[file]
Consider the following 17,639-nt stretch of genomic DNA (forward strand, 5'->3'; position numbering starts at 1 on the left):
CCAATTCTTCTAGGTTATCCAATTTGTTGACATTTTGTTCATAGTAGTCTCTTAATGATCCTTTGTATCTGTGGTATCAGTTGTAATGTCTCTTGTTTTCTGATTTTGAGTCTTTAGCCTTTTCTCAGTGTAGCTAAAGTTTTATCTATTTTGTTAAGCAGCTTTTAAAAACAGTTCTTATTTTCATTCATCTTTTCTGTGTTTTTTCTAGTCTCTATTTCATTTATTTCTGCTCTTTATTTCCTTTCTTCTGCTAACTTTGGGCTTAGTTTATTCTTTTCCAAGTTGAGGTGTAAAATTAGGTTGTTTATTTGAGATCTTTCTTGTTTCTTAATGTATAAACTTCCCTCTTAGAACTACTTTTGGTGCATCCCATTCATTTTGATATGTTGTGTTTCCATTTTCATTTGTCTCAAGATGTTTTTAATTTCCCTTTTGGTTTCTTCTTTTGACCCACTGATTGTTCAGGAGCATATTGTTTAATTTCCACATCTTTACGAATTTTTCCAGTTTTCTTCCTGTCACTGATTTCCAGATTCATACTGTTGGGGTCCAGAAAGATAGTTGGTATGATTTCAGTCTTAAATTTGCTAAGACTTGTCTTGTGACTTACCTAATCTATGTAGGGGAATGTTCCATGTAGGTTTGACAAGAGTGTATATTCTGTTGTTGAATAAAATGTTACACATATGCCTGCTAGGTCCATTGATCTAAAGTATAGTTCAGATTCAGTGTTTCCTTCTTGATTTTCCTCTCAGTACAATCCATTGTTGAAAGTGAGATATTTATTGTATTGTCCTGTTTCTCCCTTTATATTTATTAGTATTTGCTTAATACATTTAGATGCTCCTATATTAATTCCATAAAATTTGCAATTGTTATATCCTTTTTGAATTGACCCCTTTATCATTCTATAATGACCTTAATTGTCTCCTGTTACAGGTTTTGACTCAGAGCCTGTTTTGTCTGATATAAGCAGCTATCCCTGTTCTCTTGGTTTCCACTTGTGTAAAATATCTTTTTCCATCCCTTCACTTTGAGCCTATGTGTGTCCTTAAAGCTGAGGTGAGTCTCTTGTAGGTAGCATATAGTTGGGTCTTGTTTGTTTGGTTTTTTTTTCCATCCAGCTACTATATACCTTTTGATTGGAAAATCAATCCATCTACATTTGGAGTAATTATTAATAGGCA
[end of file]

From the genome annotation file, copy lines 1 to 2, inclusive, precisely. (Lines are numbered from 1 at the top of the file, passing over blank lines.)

Consider the following 17,639-nt stretch of genomic DNA (forward strand, 5'->3'; position numbering starts at 1 on the left):
CCAATTCTTCTAGGTTATCCAATTTGTTGACATTTTGTTCATAGTAGTCTCTTAATGATCCTTTGTATCTGTGGTATCAGTTGTAATGTCTCTTGTTTTCTGATTTTGAGTCTTTAGCCTTTTCTCAGTGTAGCTAAAGTTTTATCTATTTTGTTAAGCAGCTTTTAAAAACAGTTCTTATTTTCATTCATCTTTTCTGTGTTTTTTCTAGTCTCTATTTCATTTATTTCTGCTCTTTATTTCCTTTCTTCTGCTAACTTTGGGCTTAGTTTATTCTTTTCCAAGTTGAGGTGTAAAATTAGGTTGTTTATTTGAGATCTTTCTTGTTTCTTAATGTATAAACTTCCCTCTTAGAACTACTTTTGGTGCATCCCATTCATTTTGATATGTTGTGTTTCCATTTTCATTTGTCTCAAGATGTTTTTAATTTCCCTTTTGGTTTCTTCTTTTGACCCACTGATTGTTCAGGAGCATATTGTTTAATTTCCACATCTTTACGAATTTTTCCAGTTTTCTTCCTGTCACTGATTTCCAGATTCATACTGTTGGGGTCCAGAAAGATAGTTGGTATGATTTCAGTCTTAAATTTGCTAAGACTTGTCTTGTGACTTACCTAATCTATGTAGGGGAATGTTCCATGTAGGTTTGACAAGAGTGTATATTCTGTTGTTGAATAAAATGTTACACATATGCCTGCTAGGTCCATTGATCTAAAGTATAGTTCAGATTCAGTGTTTCCTTCTTGATTTTCCTCTCAGTACAATCCATTGTTGAAAGTGAGATATTTATTGTATTGTCCTGTTTCTCCCTTTATATTTATTAGTATTTGCTTAATACATTTAGATGCTCCTATATTAATTCCATAAAATTTGCAATTGTTATATCCTTTTTGAATTGACCCCTTTATCATTCTATAATGACCTTAATTGTCTCCTGTTACAGGTTTTGACTCAGAGCCTGTTTTGTCTGATATAAGCAGCTATCCCTGTTCTCTTGGTTTCCACTTGTGTAAAATATCTTTTTCCATCCCTTCACTTTGAGCCTATGTGTGTCCTTAAAGCTGAGGTGAGTCTCTTGTAGGTAGCATATAGTTGGGTCTTGTTTGTTTGGTTTTTTTTTCCATCCAGCTACTATATACCTTTTGATTGGAAAATCAATCCATCTACATTTGGAGTAATTATTAATAGGCA